Home » Policy » A response to the United States Trafficking in Persons Report 2013: Singapore

A response to the United States Trafficking in Persons Report 2013: Singapore

The Trafficking Research Project (TTRP) has made a number of submissions to the Singapore Government on the issue of human trafficking. We monitor the development of anti-trafficking developments in Singapore, including initiatives by the Anti-Trafficking Taskforce and partners in the NGO Forum on Human Trafficking. As advocated in our submission, A Response To The United States Trafficking In Persons Report (2012) Specifically As It Relates To Singapore[1], we welcome the US State Department’s (DOS) TIP Report as a tool to assess how the Singapore Government addresses human trafficking. We acknowledge the role played by the report locally; namely its function as the only publicly available annual assessment of trafficking in Singapore.

We recognise the necessity for improvement in Singapore’s approach to, and implementation of, its anti-trafficking efforts. We also continue to have concerns about the methodology used in the development of the TIP report and the subsequent impact on the shape of anti-trafficking initiatives in Singapore, including the absence of a recommendation for local, contextual research. As such, our response is addressed to both the US State Department and the Singapore Government.


The Singapore Inter-agency Taskforce recently published an official statement in response to the 2013 US TIP Report, including key achievements, and we acknowledge the efforts made toward implementing the National Plan of Action (NPA) over the course of 2012. However, much remains to be done. The areas requiring specific attention include:

  • substantial collaboration with NGOs to enhance service provision, policy development and implementation;
  • greater transparency about the steps Government is taking to effectively address trafficking; and
  • increased Government accountability, including, for example, the release of relevant statistics on labor exploitation and trafficking.

Substantial Engagement with Civil Society

According to the Singapore Inter-agency Taskforce’s official response to the TIP Report, issued 24 June 2013: “The Taskforce continued to actively engage various stakeholders, including CSOs [Civil Society Organizations], Embassies and academia, to hear their views and develop a more effective and sustainable strategy to combat TIP”. In conjunction with the core NPA objectives on Partnership (in particular Initiatives 27-30), we are deeply concerned about the virtual absence of engagement by the Taskforce with local NGOs, despite repeated requests by NGOs to meet and regularize contact between stakeholders. As far as TTRP is aware, other than one meeting held in January 2012, the Government has been noticeably silent regarding the implementation of the NPA, undercutting its own priorities in establishing meaningful, ongoing collaboration.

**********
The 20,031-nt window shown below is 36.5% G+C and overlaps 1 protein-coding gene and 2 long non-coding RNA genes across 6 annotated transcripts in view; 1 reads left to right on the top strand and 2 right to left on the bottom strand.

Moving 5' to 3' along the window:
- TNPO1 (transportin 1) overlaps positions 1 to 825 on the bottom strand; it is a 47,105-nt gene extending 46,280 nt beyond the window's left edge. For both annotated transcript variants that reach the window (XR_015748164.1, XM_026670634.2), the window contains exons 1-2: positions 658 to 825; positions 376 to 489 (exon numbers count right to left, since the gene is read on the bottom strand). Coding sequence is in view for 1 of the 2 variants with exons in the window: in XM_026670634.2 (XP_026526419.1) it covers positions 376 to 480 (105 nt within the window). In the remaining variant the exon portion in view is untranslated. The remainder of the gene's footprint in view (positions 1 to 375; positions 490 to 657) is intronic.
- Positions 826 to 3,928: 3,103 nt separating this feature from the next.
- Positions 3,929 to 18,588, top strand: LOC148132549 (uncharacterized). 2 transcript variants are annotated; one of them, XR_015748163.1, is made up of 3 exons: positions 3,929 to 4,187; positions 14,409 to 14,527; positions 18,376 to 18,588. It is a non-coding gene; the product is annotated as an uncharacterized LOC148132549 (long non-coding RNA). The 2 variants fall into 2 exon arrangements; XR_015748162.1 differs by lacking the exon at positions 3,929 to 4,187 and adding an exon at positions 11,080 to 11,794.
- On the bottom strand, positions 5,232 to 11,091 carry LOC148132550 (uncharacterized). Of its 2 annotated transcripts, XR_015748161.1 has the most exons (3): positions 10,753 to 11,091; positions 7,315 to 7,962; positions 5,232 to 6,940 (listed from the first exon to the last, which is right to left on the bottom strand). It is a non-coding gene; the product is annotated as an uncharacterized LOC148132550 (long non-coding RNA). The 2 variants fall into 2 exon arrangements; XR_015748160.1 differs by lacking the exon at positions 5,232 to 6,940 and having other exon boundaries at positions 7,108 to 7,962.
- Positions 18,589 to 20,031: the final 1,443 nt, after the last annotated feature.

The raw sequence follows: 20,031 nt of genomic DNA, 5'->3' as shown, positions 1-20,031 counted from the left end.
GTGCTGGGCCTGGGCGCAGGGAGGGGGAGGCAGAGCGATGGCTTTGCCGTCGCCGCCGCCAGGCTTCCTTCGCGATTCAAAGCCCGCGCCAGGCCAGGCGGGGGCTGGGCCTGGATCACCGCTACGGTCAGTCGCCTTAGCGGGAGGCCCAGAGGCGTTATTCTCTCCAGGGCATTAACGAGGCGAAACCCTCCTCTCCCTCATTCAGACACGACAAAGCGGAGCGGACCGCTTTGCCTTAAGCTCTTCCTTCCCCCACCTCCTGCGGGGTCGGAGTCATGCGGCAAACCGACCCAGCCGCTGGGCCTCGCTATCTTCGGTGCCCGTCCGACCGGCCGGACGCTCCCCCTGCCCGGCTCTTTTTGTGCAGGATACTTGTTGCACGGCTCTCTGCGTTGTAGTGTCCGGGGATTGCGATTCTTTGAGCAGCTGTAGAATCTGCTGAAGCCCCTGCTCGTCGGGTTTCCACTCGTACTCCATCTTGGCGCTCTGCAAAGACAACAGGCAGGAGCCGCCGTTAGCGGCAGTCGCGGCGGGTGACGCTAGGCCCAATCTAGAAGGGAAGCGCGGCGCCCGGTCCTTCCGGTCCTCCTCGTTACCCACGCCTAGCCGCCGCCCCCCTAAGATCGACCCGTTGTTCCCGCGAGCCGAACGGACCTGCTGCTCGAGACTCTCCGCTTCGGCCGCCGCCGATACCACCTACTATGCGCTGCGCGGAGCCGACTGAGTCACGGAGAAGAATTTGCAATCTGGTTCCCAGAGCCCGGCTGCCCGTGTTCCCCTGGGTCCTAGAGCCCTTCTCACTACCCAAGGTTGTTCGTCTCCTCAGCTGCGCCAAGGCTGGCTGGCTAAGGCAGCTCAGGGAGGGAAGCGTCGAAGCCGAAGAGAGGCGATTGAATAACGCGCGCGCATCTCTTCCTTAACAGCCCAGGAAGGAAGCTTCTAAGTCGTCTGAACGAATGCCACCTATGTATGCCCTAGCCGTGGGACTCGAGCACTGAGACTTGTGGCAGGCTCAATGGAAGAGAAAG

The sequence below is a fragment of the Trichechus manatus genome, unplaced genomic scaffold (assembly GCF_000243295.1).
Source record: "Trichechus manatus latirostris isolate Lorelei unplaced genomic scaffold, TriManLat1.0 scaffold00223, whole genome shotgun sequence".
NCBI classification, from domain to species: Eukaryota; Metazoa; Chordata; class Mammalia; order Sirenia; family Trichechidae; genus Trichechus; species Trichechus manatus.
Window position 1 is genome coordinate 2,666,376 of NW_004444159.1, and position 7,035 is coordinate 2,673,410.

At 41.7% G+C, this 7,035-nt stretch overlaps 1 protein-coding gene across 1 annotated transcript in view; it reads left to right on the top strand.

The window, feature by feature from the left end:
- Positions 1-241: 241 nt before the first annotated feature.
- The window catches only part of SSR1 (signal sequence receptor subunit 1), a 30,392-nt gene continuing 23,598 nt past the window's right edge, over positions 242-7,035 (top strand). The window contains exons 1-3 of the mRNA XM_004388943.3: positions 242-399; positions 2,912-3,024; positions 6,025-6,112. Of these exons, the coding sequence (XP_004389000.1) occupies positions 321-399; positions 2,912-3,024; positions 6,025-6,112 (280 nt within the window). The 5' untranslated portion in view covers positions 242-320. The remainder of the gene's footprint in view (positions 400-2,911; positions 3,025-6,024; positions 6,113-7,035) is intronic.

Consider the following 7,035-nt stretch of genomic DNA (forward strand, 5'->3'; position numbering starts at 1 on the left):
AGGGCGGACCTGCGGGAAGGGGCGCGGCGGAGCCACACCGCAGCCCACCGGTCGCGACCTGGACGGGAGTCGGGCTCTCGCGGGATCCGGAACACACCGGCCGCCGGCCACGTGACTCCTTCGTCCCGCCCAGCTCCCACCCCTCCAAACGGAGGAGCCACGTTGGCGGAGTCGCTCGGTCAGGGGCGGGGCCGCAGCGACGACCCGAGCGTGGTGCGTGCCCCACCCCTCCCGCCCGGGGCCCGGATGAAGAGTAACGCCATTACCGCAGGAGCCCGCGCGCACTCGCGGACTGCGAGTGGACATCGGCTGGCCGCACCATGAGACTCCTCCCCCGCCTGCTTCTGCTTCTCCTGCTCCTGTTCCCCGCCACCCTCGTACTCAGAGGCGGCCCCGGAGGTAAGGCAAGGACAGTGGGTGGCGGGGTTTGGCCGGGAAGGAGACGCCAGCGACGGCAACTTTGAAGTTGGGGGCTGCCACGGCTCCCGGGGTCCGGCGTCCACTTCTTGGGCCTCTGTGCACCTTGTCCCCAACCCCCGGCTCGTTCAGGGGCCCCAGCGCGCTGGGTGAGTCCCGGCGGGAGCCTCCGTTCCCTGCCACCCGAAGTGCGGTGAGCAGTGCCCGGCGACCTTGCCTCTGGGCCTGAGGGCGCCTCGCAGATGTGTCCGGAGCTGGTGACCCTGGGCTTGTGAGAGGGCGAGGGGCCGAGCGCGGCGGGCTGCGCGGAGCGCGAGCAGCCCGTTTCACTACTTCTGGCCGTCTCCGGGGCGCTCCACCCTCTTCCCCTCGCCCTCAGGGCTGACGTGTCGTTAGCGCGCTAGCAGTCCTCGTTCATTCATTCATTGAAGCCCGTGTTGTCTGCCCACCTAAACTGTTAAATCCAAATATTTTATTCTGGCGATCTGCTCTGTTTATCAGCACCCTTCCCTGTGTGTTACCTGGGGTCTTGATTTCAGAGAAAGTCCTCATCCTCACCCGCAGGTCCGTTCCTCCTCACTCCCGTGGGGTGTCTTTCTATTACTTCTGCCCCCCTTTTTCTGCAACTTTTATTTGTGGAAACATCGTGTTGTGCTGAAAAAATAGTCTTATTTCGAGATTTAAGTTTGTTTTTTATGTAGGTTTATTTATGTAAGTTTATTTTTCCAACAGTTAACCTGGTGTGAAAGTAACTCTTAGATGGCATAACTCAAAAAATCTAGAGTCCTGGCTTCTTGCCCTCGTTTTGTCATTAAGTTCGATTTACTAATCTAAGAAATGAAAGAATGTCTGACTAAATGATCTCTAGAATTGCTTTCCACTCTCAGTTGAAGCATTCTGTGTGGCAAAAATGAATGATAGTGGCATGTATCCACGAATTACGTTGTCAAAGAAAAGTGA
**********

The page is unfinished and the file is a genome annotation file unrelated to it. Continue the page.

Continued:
The newly-established public awareness funding is touted as an achievement by Government to support anti-trafficking initiatives. However, embedded in the grant is a 50 per cent matching requirement. This requirement obligates organizations to front 50 percent of the cost incurred for proposed projects. Not only does this limit the number of applicants that are able to provide expertise on the issue, such as small to medium sized service providers, which are often capacity-strapped, it effectively requires anti-trafficking organizations to subsidize, what should be, Government-led initiatives with their own funds. TTRP argues this grant in fact reinforces a lack of genuine interest by the Taskforce to develop local capacity and a range of expertise. Moreover, there is a need to assess, and fund the assessment of, the impact of any awareness raising activity; both on the general public as well as systemic capacity to handle increased reporting of potential cases.

Additionally, our experience with other organizations reflects concerns by local service providers with the referral process, primarily regarding the lack of transparency. Once cases of potential trafficking are referred to the Government, information about those cases is not usually relayed to either the direct service provider/referrer or the potential victim. While the Government has expressed an interest in streamlining the internal (inter-agency) referral process, its reliance on NGOs and other parties (such as researchers) to refer cases of exploitation, requires a holistic approach to service provision. In this regard, it should also take into account that “the pursuit of justice”, which may focus on expedited criminal investigations may not appropriately take into account victims’ interests. Due to a focus on migration and labor offences, Singapore law enforcement may not integrate a victim-centered approach, which takes into account trust building and mechanisms for protection (housing, safety, healthcare, the ability to continue employment) during investigations and prosecutions. Direct collaboration with service providers would enhance the development of these processes, for instance in the provision of social worker assistance in the identification of exploited workers, access to legal assistance and safe repatriation.

Transparency should be an essential element in developing and implementing the Government’s anti-trafficking strategy. The incorporation of civil society expertise on the issue not only increases efficacy, but also upholds principles of accountability. Tied to that accountability is regularized procedures for reporting to stakeholders and, where appropriate, the public more broadly. Making policy updates known primarily through media outlets rather than through communication to stakeholders indicates the absence of a commitment to a direct dialogue with parties directly servicing vulnerable communities.